IN 1808, 11-YEAR-OLD Franz Peter Schubert presented himself before the examiners of the School of the Imperial and Royal Court Chapel in Vienna to apply for one of two vacancies that had been announced in the local newspapers.
He so impressed the examiners -- who included the dean of Viennese musicians, Antonio Salieri -- that he was accepted immediately and received free tuition, room and board at the school. For the next five years, young Schubert devoted himself to absorbing the great variety of music he encountered as a member of the court choir and orchestra.
It was to be his only formal musical training. Yet he went on to become one of the greatest composers ever, writing one masterpiece after another from an inexhaustible creative well that stamped him with the mark of genius.
Born 200 years ago next month, Schubert was the first musical voice of the Romantic movement. To celebrate this anniversary, the Peabody Conservatory of Music will present a "Schubertiade" -- an evening of Schubert chamber music led by pianist Amy Lin on Jan. 31.
As a composer, Schubert invented entirely new musical forms graced by an incomparable lyricism that has made his melodies beloved the world over. He worked with incredible speed, his ideas flowing so naturally and spontaneously that he hardly ever revised. He could write six or eight songs a day, a whole movement of a string quartet in a few hours. By the age of 23, he had written more than 500 works in every field of composition.
Schubert was born Jan. 31, 1797. His father, Franz Theodore, was a schoolmaster and good amateur cellist who gave his son lessons on the violin. But the elder Schubert had no intention of encouraging the boy in a musical career. He probably allowed his son to enter the chapel choir school only because he believed it would be excellent preparation for a future teacher.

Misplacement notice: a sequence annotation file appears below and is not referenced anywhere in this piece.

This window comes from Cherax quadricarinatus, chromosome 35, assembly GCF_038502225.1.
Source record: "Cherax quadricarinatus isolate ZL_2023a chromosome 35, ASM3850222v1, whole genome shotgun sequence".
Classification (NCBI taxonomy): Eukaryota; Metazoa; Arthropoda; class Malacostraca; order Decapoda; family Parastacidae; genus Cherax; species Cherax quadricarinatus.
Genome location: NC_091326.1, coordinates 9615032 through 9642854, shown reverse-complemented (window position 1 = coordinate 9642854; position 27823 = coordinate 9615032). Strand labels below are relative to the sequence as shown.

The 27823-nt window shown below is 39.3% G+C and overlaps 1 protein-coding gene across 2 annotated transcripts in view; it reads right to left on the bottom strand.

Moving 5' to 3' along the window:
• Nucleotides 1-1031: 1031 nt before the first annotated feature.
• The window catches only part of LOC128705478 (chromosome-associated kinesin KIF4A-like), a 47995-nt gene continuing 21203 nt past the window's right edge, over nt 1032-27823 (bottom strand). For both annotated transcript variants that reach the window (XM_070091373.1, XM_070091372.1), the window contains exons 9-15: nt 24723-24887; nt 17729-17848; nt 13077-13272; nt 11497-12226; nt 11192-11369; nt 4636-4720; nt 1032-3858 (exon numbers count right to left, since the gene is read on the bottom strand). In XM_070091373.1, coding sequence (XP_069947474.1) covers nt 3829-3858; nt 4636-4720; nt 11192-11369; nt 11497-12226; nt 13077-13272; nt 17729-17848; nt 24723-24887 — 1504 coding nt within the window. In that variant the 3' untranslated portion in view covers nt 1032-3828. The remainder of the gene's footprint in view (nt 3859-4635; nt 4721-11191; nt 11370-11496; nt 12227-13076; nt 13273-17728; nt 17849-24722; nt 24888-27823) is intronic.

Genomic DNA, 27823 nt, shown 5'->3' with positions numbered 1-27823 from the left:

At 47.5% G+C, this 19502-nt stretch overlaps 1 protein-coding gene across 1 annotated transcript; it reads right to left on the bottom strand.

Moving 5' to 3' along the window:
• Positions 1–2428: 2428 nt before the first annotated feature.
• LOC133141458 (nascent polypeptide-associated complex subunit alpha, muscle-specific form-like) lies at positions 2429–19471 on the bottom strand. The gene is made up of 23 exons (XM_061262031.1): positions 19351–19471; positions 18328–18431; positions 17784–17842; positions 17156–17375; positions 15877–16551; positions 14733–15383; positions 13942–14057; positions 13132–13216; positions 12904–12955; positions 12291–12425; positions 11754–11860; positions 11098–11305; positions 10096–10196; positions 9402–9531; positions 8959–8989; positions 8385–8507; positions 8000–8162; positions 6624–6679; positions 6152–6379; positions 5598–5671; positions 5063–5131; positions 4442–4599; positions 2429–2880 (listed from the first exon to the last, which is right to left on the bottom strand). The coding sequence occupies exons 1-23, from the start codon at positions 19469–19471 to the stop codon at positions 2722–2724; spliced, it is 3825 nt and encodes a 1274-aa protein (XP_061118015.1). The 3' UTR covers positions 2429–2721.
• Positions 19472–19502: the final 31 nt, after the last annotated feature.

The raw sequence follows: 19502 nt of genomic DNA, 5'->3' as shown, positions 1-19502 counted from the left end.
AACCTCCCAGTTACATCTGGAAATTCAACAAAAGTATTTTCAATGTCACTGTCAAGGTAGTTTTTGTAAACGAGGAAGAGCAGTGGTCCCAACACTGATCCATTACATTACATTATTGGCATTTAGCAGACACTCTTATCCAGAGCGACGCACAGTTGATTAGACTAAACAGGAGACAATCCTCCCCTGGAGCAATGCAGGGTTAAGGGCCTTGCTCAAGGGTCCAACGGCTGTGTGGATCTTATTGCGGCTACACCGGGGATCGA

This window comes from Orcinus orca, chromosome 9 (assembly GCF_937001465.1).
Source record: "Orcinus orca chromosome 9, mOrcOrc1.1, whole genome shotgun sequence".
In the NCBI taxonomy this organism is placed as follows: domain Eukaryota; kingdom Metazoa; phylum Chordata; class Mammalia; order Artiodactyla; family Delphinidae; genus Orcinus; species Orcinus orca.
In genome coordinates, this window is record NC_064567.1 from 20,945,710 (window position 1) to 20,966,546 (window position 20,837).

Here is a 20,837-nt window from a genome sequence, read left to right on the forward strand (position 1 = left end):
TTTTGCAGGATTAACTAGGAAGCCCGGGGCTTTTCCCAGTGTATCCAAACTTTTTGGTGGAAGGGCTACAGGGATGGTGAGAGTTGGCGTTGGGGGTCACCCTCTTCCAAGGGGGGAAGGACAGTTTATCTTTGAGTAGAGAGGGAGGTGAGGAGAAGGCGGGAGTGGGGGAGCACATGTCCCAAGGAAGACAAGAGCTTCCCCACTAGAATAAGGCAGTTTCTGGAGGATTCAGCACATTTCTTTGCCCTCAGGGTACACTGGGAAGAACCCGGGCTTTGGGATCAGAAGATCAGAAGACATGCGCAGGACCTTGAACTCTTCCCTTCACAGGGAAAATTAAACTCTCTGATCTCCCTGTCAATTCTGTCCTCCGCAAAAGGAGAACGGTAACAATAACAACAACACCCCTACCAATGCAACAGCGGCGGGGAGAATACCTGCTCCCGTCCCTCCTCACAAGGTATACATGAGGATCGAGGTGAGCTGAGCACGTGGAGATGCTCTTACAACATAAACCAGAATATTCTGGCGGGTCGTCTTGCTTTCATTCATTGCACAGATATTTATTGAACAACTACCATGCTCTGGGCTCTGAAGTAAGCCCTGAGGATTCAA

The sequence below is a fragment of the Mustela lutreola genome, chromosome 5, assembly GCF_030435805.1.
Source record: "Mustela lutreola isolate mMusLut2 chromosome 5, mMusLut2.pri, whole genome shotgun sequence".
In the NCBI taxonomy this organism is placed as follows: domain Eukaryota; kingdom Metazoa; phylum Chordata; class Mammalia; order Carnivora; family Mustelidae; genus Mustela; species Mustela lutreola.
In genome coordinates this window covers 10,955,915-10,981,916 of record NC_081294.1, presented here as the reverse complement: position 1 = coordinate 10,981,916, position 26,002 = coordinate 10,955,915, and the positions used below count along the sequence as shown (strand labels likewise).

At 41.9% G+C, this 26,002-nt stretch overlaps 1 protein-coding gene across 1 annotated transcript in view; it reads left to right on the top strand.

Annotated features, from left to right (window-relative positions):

Though life at school was hard, Franz distinguished himself. And he made friends, among them Josef von Spaun, who was to become one of the composer's most ardent champions. Spaun, eight years Schubert's senior, left a vivid description of the composer: "Very soon, I noticed that the little musician far surpassed me in rhythmic surety."
Schubert's voice broke in 1812 (after the performance of a Mass that summer he scribbled on his part: "Schubert, Franz crowed for the last time, 26 July 1812") and he returned home to become a teacher at his father's school.
But Schubert hated teaching and found classroom duties an intolerable burden. Still, he kept composing, producing his first Mass, two string quartets and many smaller pieces.
Salieri, who attended the second performance of Schubert's "Mass in F Major" in 1814, commented: "You are a worthy pupil, and will do me great credit."
A few days later, Schubert fulfilled that prediction when he set a poem from Goethe's "Faust" as the song "Gretchen am Spinnrade" ("Gretchen at the Spinning Wheel"). The work contains a recurrent figure in the piano accompaniment that suggests the whirring of the young girl's wheel as she recalls an ardent love.